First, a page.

Christie’s upcoming Old Masters Evening Sale in London will be led by a £1.5m portrait of a praying nobleman by Hans Memling, one of the artist’s earliest paintings.
Hans Memling (1430/40-1494) was born in the German city of Seligenstadt on the river Main, near Frankfurt and Aschaffenburg. He had moved to the Netherlands by 1465 and spent time in the Brussels workshop of Rogier van der Weyden. Memling quickly became one of the most successful painters of altarpieces, portraits and devotional works of his time, winning commissions from the city’s wealthy burghers and clergymen, as well as foreign bankers and businessmen.
The present painting is not only one of the last autograph works left in private hands by the great Netherlandish painter, but also one of the artist’s earliest known paintings. This panel appears to have originally formed the left wing of a triptych.
There are different theories surrounding the identity of the richly attired gentleman who kneels at the prie-dieu. Max J. Friedländer was the first scholar to identify the sitter as Francisco de Rojas (1446-1523), the Spanish ambassador to the Burgundian Court under King Ferdinand and Queen Isabella (op. cit., 1937). This identification was made on the basis of the prominently displayed coat-of-arms that leans against the column at lower right – five six-pointed azure stars on a gold field - and corresponds to that of the Castilian family De Rojas.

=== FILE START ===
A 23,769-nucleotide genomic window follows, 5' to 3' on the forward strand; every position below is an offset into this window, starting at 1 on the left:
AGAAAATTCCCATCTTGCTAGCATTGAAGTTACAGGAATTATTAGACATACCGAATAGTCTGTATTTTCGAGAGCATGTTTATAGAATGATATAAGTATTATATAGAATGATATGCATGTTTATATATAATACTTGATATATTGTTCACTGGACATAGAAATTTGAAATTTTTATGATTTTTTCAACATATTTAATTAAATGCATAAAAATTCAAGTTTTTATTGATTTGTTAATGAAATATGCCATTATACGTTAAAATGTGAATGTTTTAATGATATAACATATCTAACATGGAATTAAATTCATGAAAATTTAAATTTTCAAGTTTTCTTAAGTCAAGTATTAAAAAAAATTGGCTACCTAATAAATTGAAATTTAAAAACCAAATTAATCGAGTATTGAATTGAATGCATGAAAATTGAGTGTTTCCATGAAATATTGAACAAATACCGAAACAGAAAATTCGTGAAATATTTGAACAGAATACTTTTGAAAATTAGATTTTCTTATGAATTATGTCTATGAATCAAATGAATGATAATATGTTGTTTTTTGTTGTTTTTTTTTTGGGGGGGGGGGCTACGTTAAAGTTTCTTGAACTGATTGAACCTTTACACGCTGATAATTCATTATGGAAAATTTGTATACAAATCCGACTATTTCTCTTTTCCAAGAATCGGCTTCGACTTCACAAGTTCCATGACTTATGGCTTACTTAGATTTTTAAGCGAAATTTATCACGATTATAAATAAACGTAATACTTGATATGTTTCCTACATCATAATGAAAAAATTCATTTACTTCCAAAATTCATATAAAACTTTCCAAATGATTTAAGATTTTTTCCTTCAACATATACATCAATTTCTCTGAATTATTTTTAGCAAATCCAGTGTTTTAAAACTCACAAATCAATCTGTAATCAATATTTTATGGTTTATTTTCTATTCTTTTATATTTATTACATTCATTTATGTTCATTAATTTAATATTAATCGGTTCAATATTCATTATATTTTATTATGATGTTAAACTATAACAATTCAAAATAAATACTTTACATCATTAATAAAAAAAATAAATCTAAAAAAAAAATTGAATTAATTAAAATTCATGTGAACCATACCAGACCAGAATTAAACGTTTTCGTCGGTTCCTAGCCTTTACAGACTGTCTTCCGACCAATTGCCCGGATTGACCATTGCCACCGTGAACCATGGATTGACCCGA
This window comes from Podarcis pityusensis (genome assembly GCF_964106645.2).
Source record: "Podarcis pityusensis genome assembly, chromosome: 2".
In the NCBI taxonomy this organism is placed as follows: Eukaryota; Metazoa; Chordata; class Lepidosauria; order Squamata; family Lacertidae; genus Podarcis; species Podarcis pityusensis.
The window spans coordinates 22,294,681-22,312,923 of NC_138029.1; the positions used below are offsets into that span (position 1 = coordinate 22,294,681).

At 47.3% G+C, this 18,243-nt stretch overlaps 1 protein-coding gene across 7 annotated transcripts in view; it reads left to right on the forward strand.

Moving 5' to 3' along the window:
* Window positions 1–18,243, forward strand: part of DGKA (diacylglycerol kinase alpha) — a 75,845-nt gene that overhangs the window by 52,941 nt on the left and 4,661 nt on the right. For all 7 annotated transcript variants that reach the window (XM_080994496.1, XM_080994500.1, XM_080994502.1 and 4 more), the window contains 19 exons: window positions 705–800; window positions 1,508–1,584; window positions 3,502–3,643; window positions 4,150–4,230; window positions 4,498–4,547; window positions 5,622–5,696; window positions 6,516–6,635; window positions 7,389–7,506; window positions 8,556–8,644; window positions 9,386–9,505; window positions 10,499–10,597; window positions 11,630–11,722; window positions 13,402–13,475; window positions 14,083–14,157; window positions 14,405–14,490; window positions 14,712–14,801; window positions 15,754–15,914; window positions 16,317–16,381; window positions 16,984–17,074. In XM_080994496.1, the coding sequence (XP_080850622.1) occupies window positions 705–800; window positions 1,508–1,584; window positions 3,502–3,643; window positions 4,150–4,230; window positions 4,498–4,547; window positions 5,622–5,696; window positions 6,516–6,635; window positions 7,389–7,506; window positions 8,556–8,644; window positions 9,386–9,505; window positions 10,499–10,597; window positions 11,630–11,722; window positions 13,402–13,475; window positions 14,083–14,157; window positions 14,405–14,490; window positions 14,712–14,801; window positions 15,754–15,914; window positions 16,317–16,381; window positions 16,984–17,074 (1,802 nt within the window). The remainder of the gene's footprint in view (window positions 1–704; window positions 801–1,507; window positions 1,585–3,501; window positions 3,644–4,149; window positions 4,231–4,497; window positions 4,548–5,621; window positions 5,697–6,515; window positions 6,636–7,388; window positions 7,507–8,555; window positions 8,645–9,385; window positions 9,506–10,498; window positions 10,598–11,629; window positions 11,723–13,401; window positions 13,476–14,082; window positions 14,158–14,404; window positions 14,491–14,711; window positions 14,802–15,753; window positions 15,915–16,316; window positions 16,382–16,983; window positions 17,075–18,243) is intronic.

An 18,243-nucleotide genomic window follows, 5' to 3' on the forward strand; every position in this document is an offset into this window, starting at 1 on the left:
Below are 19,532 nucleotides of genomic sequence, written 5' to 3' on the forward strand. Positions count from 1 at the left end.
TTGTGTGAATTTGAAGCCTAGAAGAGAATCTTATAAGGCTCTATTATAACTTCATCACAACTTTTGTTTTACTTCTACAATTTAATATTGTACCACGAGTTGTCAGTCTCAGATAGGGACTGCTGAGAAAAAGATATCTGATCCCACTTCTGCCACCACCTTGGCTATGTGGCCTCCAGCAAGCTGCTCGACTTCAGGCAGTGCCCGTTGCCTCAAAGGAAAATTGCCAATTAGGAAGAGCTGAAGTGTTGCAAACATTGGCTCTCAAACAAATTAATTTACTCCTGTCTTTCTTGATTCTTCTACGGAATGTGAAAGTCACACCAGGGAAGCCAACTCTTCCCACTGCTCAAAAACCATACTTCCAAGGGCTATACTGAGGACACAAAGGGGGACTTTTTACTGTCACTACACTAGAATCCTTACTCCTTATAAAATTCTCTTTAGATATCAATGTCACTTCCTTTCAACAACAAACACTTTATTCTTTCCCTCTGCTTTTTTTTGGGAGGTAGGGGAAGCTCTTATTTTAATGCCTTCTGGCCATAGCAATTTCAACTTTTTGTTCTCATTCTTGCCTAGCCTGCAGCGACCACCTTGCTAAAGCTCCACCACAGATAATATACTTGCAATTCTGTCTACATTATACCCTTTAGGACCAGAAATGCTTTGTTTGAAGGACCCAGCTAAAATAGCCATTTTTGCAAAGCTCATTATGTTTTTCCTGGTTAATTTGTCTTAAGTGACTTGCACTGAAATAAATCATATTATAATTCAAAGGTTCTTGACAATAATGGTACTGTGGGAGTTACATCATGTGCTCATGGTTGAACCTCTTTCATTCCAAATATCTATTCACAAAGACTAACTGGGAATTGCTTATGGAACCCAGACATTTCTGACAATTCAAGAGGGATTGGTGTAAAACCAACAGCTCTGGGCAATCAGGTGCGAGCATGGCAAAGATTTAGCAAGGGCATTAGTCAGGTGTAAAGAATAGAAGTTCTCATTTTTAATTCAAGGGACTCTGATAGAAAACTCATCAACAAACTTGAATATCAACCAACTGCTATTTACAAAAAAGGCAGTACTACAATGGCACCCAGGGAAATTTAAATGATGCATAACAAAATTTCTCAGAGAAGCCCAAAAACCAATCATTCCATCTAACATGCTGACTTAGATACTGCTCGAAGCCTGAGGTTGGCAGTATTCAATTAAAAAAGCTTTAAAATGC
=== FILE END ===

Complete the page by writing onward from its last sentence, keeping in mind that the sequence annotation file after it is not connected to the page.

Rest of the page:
Yet the identification of Memling’s sitter as Francesco de Rojas has been questioned in some of the more recent scholarly literature. As several scholars have noted, in the breviary illumination, De Rojas’s coat-of arms presents five eight-pointed azure stars on a gold field, rather than the six-pointed stars seen in the present work.
Another theory that must be considered, however, is that the donor of Memling’s altarpiece was not Francisco, who would have been in his late teens or early twenties in the 1460s, but rather another yet-to-be-identified member of the De Rojas family.
A few scholars have sought to situate this panel as a late work in Memling’s oeuvre, largely based on the identification of the sitter as Francisco de Rojas, however, current scholarship generally recognise the painting to be one of Memling’s earliest works.
Hans Memling. Portrait of a member of the De Rojas family
Lot no.: 19
Size: 105.5 x 50.5cm
- with Juan Lafora y Calatayud (1865-1936), Madrid, probably until 1931.
- with Leo Blumenreich (1884-1932) and after his death by inheritance to his second wife,
- Hanna Blumenreich-Sotscheck (1890-1973), Berlin, between 1931 and 1932/33 (expertise from M.J. Friedländer, March 12, 1932 and November 1932).
- Mrs Helene (Lenchen) Jandorf-Lehman (1902-1961), Berlin, 1932/33-1949.
- (Probably) on consignment to Franz Zatzenstein, Galerie Matthiesen, Berlin, 1934.
- (Possibly) on consignment to Knoedler & Co., London & New York, 1934 until 1937 (on loan to the Museum Boijmans van Beuningen, Rotterdam, between 1935 and 1937).
- On consignment with British Revisa Ltd., London, probably from 1937 onwards and most certainly in 1939 and 1940.
- On consignment with Herbert Tannenbaum, from British Revisa Ltd., London, 1939.
- Mrs Helene Jandorf-Lehman, Amsterdam; (†) Sotheby’s, London, 29 November 1961, lot 106 (£17,000 to the following),
- with P. de Boer, Amsterdam & Newhouse Galleries, New York, from whom acquired in 1964 or early 1964 by the following,
- Frederic W. Ziv (1905-2001), Cincinnati, Ohio; (†) Sotheby’s, London, 10 July 2002, lot 8, acquired after the sale by the present owner.
Auction house: Christie’s London
Sale: Old Masters Evening Sale
Sale date: 4 July 2019
Lots offered: 53